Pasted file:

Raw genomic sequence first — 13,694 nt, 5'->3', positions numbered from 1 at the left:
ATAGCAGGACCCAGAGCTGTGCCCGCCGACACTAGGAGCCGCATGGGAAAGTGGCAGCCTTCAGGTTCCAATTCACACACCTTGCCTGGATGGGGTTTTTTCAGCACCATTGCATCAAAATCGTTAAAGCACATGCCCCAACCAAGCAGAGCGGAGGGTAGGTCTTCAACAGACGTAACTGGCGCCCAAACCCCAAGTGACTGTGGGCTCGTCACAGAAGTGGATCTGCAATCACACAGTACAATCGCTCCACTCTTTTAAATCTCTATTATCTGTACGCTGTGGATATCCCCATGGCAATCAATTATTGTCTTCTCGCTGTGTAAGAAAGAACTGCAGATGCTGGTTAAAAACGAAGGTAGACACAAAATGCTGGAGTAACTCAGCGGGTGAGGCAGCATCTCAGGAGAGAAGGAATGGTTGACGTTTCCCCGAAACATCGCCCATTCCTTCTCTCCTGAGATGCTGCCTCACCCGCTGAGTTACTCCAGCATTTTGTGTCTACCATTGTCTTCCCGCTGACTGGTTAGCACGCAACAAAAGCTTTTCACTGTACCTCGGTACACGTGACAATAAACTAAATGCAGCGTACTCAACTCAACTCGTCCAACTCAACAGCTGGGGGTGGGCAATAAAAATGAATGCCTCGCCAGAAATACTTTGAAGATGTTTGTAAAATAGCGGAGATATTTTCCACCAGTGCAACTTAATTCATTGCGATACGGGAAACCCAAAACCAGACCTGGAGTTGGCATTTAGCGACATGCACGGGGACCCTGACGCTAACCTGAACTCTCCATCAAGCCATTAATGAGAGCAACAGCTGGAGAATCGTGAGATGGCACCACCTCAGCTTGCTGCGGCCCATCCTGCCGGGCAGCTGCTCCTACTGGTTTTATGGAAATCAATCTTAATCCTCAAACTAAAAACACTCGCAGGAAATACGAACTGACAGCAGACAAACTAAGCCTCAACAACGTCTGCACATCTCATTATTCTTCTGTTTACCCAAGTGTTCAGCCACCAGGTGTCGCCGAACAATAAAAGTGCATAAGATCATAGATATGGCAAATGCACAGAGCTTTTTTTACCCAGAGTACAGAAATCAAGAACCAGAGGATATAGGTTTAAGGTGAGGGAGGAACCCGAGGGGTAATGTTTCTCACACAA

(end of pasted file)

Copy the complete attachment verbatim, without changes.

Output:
Raw genomic sequence first — 13,694 nt, 5'->3', positions numbered from 1 at the left:
ATAGCAGGACCCAGAGCTGTGCCCGCCGACACTAGGAGCCGCATGGGAAAGTGGCAGCCTTCAGGTTCCAATTCACACACCTTGCCTGGATGGGGTTTTTTCAGCACCATTGCATCAAAATCGTTAAAGCACATGCCCCAACCAAGCAGAGCGGAGGGTAGGTCTTCAACAGACGTAACTGGCGCCCAAACCCCAAGTGACTGTGGGCTCGTCACAGAAGTGGATCTGCAATCACACAGTACAATCGCTCCACTCTTTTAAATCTCTATTATCTGTACGCTGTGGATATCCCCATGGCAATCAATTATTGTCTTCTCGCTGTGTAAGAAAGAACTGCAGATGCTGGTTAAAAACGAAGGTAGACACAAAATGCTGGAGTAACTCAGCGGGTGAGGCAGCATCTCAGGAGAGAAGGAATGGTTGACGTTTCCCCGAAACATCGCCCATTCCTTCTCTCCTGAGATGCTGCCTCACCCGCTGAGTTACTCCAGCATTTTGTGTCTACCATTGTCTTCCCGCTGACTGGTTAGCACGCAACAAAAGCTTTTCACTGTACCTCGGTACACGTGACAATAAACTAAATGCAGCGTACTCAACTCAACTCGTCCAACTCAACAGCTGGGGGTGGGCAATAAAAATGAATGCCTCGCCAGAAATACTTTGAAGATGTTTGTAAAATAGCGGAGATATTTTCCACCAGTGCAACTTAATTCATTGCGATACGGGAAACCCAAAACCAGACCTGGAGTTGGCATTTAGCGACATGCACGGGGACCCTGACGCTAACCTGAACTCTCCATCAAGCCATTAATGAGAGCAACAGCTGGAGAATCGTGAGATGGCACCACCTCAGCTTGCTGCGGCCCATCCTGCCGGGCAGCTGCTCCTACTGGTTTTATGGAAATCAATCTTAATCCTCAAACTAAAAACACTCGCAGGAAATACGAACTGACAGCAGACAAACTAAGCCTCAACAACGTCTGCACATCTCATTATTCTTCTGTTTACCCAAGTGTTCAGCCACCAGGTGTCGCCGAACAATAAAAGTGCATAAGATCATAGATATGGCAAATGCACAGAGCTTTTTTTACCCAGAGTACAGAAATCAAGAACCAGAGGATATAGGTTTAAGGTGAGGGAGGAACCCGAGGGGTAATGTTTCTCACACAA